LONDON (Reuters) - Catholics have been urged to make more effort to follow religious custom and abstain from eating meat on Fridays, potentially boosting sales of fish.
Church law has required Catholics over the centuries to comply with this abstinence as part of Friday penance, the day set aside for special prayer and fasting to mark the day Jesus died.
Traditionally Catholics have opted to eat fish instead, though a combination of new church guidance and changing eating habits has eroded this habit.
Now the Bishops’ Conference of England and Wales wants to re-establish the practice of Friday penance and its abstinence from eating meat as a symbol of a simple shared act of self-denial.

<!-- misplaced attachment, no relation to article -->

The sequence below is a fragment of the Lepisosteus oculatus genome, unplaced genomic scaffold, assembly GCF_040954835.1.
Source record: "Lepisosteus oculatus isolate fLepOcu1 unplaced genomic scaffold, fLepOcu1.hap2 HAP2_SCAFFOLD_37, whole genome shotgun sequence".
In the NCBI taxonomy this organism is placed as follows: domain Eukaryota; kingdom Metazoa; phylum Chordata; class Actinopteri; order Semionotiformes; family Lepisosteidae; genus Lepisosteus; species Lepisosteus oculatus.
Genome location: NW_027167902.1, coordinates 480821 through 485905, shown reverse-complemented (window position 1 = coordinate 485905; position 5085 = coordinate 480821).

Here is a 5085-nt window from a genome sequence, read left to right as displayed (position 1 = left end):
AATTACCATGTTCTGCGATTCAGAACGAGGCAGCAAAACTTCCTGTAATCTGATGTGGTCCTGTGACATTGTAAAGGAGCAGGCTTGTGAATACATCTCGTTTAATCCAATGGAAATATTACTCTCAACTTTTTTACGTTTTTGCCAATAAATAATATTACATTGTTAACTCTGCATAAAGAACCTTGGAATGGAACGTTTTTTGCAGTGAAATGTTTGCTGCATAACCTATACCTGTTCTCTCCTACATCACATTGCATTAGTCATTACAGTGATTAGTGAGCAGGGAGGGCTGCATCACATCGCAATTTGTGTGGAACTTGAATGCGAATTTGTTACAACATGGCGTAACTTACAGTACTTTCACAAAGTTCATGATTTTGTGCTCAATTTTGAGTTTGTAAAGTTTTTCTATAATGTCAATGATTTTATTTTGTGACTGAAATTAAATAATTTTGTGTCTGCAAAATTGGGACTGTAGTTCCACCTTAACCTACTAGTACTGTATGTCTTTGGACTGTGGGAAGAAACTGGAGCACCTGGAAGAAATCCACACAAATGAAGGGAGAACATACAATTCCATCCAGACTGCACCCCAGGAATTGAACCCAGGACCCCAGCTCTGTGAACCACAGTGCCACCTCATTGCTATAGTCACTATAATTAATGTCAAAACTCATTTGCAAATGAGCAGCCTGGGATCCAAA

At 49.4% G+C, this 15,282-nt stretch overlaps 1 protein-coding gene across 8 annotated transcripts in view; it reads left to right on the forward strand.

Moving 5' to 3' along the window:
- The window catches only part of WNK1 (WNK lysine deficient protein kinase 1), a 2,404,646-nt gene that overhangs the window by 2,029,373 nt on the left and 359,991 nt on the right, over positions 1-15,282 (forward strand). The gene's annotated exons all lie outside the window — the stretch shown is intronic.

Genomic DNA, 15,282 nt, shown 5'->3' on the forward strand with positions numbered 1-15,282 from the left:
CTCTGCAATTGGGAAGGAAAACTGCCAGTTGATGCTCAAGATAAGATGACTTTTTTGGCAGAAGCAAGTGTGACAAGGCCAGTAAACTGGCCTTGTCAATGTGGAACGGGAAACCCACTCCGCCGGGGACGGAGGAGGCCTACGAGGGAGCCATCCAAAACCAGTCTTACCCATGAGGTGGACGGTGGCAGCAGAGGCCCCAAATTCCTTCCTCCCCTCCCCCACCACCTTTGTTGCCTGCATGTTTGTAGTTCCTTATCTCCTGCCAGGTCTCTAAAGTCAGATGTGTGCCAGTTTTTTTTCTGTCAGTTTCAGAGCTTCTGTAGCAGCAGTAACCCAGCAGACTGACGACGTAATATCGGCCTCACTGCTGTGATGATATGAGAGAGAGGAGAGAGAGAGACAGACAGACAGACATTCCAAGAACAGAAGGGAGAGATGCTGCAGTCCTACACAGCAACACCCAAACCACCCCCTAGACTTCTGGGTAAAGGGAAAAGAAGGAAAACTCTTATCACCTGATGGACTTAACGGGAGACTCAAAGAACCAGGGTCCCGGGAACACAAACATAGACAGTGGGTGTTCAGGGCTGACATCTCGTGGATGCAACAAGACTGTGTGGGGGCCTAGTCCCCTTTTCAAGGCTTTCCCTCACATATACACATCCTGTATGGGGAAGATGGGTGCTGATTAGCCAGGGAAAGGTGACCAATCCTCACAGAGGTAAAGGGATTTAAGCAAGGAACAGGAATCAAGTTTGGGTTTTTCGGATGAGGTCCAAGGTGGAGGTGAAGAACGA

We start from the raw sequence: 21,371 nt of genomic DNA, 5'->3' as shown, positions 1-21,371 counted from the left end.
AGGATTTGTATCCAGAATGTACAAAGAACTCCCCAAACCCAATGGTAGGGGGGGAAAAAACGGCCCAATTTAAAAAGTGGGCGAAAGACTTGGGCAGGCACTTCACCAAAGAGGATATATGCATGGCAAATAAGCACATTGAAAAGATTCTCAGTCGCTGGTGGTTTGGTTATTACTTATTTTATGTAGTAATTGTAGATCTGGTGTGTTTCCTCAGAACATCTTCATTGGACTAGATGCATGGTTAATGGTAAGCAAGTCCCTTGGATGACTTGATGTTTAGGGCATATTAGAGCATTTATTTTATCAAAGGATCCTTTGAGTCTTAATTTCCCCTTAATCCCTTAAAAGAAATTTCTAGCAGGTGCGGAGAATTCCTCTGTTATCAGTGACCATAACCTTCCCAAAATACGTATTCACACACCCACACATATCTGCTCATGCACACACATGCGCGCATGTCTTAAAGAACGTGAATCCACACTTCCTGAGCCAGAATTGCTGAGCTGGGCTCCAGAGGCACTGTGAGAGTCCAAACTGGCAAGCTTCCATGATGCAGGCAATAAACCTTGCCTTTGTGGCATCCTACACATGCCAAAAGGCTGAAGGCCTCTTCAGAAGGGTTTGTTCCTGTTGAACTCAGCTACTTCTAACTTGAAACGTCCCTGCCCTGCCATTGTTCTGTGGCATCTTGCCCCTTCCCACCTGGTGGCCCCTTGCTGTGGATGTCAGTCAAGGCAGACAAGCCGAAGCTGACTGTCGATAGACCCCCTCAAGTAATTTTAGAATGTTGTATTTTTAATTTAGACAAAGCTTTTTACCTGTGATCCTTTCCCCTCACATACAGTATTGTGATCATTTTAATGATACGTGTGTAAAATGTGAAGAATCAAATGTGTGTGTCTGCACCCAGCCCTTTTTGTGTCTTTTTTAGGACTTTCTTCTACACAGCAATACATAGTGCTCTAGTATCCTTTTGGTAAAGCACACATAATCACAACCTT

“I think Catholics will welcome this,” the head of the Roman Catholic Church in England and Wales, the Archbishop of Westminster, Vincent Nichols, told reporters.
”What we have sought to do in this decision is to establish a shared practice, a shared habit, because habits that are carried out together are better learned and are stronger -- we give each other mutual support.
“So that’s why there’s a simple, across-the-board expectation that this will be something that Catholics will do.”
In 1984, the church broadened its list of things Catholics could do to mark Friday penance in an attempt to attract more people to take part, but it only seemed to dilute adherence to the non-meat rule.
The Church hopes the practice will be resumed from September 16 to mark the first anniversary of Pope Benedict’s visit to England and Scotland.
Editing by Steve Addison